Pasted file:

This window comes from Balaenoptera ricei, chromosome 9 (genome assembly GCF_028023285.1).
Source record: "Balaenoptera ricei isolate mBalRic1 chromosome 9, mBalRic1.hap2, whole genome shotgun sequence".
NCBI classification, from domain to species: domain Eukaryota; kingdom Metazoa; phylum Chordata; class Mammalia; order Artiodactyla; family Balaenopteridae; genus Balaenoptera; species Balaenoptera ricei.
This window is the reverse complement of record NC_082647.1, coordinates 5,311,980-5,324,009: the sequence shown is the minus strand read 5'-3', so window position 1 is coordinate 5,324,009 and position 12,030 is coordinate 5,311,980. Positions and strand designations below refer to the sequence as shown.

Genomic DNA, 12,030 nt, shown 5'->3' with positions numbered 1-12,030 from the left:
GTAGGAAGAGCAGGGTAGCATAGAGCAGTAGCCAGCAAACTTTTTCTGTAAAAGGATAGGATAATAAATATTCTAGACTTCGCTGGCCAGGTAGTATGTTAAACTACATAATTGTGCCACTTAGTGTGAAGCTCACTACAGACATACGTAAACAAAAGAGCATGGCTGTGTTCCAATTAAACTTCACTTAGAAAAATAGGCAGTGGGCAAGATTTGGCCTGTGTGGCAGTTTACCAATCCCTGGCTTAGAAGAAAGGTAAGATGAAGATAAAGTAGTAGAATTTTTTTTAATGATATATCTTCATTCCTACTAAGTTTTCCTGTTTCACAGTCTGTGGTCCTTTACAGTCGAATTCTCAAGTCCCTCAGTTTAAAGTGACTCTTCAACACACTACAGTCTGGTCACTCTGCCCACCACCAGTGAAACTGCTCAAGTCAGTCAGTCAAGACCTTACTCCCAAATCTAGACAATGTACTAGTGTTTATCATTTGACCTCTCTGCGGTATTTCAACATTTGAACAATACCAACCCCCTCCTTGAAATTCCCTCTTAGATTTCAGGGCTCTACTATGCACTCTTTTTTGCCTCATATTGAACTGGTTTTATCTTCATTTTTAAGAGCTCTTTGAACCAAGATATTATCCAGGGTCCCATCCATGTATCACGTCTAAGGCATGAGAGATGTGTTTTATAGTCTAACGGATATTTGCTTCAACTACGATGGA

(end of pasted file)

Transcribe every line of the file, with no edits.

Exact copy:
This window comes from Balaenoptera ricei, chromosome 9 (genome assembly GCF_028023285.1).
Source record: "Balaenoptera ricei isolate mBalRic1 chromosome 9, mBalRic1.hap2, whole genome shotgun sequence".
NCBI classification, from domain to species: domain Eukaryota; kingdom Metazoa; phylum Chordata; class Mammalia; order Artiodactyla; family Balaenopteridae; genus Balaenoptera; species Balaenoptera ricei.
This window is the reverse complement of record NC_082647.1, coordinates 5,311,980-5,324,009: the sequence shown is the minus strand read 5'-3', so window position 1 is coordinate 5,324,009 and position 12,030 is coordinate 5,311,980. Positions and strand designations below refer to the sequence as shown.

Genomic DNA, 12,030 nt, shown 5'->3' with positions numbered 1-12,030 from the left:
GTAGGAAGAGCAGGGTAGCATAGAGCAGTAGCCAGCAAACTTTTTCTGTAAAAGGATAGGATAATAAATATTCTAGACTTCGCTGGCCAGGTAGTATGTTAAACTACATAATTGTGCCACTTAGTGTGAAGCTCACTACAGACATACGTAAACAAAAGAGCATGGCTGTGTTCCAATTAAACTTCACTTAGAAAAATAGGCAGTGGGCAAGATTTGGCCTGTGTGGCAGTTTACCAATCCCTGGCTTAGAAGAAAGGTAAGATGAAGATAAAGTAGTAGAATTTTTTTTAATGATATATCTTCATTCCTACTAAGTTTTCCTGTTTCACAGTCTGTGGTCCTTTACAGTCGAATTCTCAAGTCCCTCAGTTTAAAGTGACTCTTCAACACACTACAGTCTGGTCACTCTGCCCACCACCAGTGAAACTGCTCAAGTCAGTCAGTCAAGACCTTACTCCCAAATCTAGACAATGTACTAGTGTTTATCATTTGACCTCTCTGCGGTATTTCAACATTTGAACAATACCAACCCCCTCCTTGAAATTCCCTCTTAGATTTCAGGGCTCTACTATGCACTCTTTTTTGCCTCATATTGAACTGGTTTTATCTTCATTTTTAAGAGCTCTTTGAACCAAGATATTATCCAGGGTCCCATCCATGTATCACGTCTAAGGCATGAGAGATGTGTTTTATAGTCTAACGGATATTTGCTTCAACTACGATGGA